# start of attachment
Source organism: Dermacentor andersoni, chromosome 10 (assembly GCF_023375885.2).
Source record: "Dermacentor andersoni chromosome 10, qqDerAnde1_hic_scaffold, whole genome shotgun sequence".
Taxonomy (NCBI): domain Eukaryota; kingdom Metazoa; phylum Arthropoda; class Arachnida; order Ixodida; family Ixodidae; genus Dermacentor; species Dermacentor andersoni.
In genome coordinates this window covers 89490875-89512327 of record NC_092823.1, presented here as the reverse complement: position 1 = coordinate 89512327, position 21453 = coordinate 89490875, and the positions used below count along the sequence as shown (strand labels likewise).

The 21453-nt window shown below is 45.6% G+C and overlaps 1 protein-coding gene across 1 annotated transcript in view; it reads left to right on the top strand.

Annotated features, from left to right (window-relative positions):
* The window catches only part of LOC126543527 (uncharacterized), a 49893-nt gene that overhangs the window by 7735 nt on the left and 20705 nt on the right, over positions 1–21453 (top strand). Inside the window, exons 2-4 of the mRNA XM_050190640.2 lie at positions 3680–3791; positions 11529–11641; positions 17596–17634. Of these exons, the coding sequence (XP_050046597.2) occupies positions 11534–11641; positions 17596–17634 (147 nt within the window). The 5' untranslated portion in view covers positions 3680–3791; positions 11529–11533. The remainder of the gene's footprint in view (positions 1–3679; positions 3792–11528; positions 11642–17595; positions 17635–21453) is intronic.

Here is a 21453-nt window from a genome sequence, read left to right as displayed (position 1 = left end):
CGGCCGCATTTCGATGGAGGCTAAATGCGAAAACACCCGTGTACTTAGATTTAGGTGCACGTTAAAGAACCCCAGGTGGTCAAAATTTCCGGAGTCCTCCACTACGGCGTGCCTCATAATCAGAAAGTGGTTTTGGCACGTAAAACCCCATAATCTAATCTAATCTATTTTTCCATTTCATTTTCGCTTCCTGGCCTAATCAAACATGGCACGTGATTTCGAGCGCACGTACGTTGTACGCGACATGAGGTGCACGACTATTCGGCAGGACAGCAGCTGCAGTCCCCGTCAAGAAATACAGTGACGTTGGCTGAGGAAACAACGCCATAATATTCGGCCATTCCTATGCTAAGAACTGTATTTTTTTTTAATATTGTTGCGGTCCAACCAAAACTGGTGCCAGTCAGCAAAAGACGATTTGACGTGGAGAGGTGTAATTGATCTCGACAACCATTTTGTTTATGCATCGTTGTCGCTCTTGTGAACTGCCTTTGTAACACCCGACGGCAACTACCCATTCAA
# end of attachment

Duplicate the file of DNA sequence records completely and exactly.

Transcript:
Source organism: Dermacentor andersoni, chromosome 10 (assembly GCF_023375885.2).
Source record: "Dermacentor andersoni chromosome 10, qqDerAnde1_hic_scaffold, whole genome shotgun sequence".
Taxonomy (NCBI): domain Eukaryota; kingdom Metazoa; phylum Arthropoda; class Arachnida; order Ixodida; family Ixodidae; genus Dermacentor; species Dermacentor andersoni.
In genome coordinates this window covers 89490875-89512327 of record NC_092823.1, presented here as the reverse complement: position 1 = coordinate 89512327, position 21453 = coordinate 89490875, and the positions used below count along the sequence as shown (strand labels likewise).

The 21453-nt window shown below is 45.6% G+C and overlaps 1 protein-coding gene across 1 annotated transcript in view; it reads left to right on the top strand.

Annotated features, from left to right (window-relative positions):
* The window catches only part of LOC126543527 (uncharacterized), a 49893-nt gene that overhangs the window by 7735 nt on the left and 20705 nt on the right, over positions 1–21453 (top strand). Inside the window, exons 2-4 of the mRNA XM_050190640.2 lie at positions 3680–3791; positions 11529–11641; positions 17596–17634. Of these exons, the coding sequence (XP_050046597.2) occupies positions 11534–11641; positions 17596–17634 (147 nt within the window). The 5' untranslated portion in view covers positions 3680–3791; positions 11529–11533. The remainder of the gene's footprint in view (positions 1–3679; positions 3792–11528; positions 11642–17595; positions 17635–21453) is intronic.

Here is a 21453-nt window from a genome sequence, read left to right as displayed (position 1 = left end):
CGGCCGCATTTCGATGGAGGCTAAATGCGAAAACACCCGTGTACTTAGATTTAGGTGCACGTTAAAGAACCCCAGGTGGTCAAAATTTCCGGAGTCCTCCACTACGGCGTGCCTCATAATCAGAAAGTGGTTTTGGCACGTAAAACCCCATAATCTAATCTAATCTATTTTTCCATTTCATTTTCGCTTCCTGGCCTAATCAAACATGGCACGTGATTTCGAGCGCACGTACGTTGTACGCGACATGAGGTGCACGACTATTCGGCAGGACAGCAGCTGCAGTCCCCGTCAAGAAATACAGTGACGTTGGCTGAGGAAACAACGCCATAATATTCGGCCATTCCTATGCTAAGAACTGTATTTTTTTTTAATATTGTTGCGGTCCAACCAAAACTGGTGCCAGTCAGCAAAAGACGATTTGACGTGGAGAGGTGTAATTGATCTCGACAACCATTTTGTTTATGCATCGTTGTCGCTCTTGTGAACTGCCTTTGTAACACCCGACGGCAACTACCCATTCAA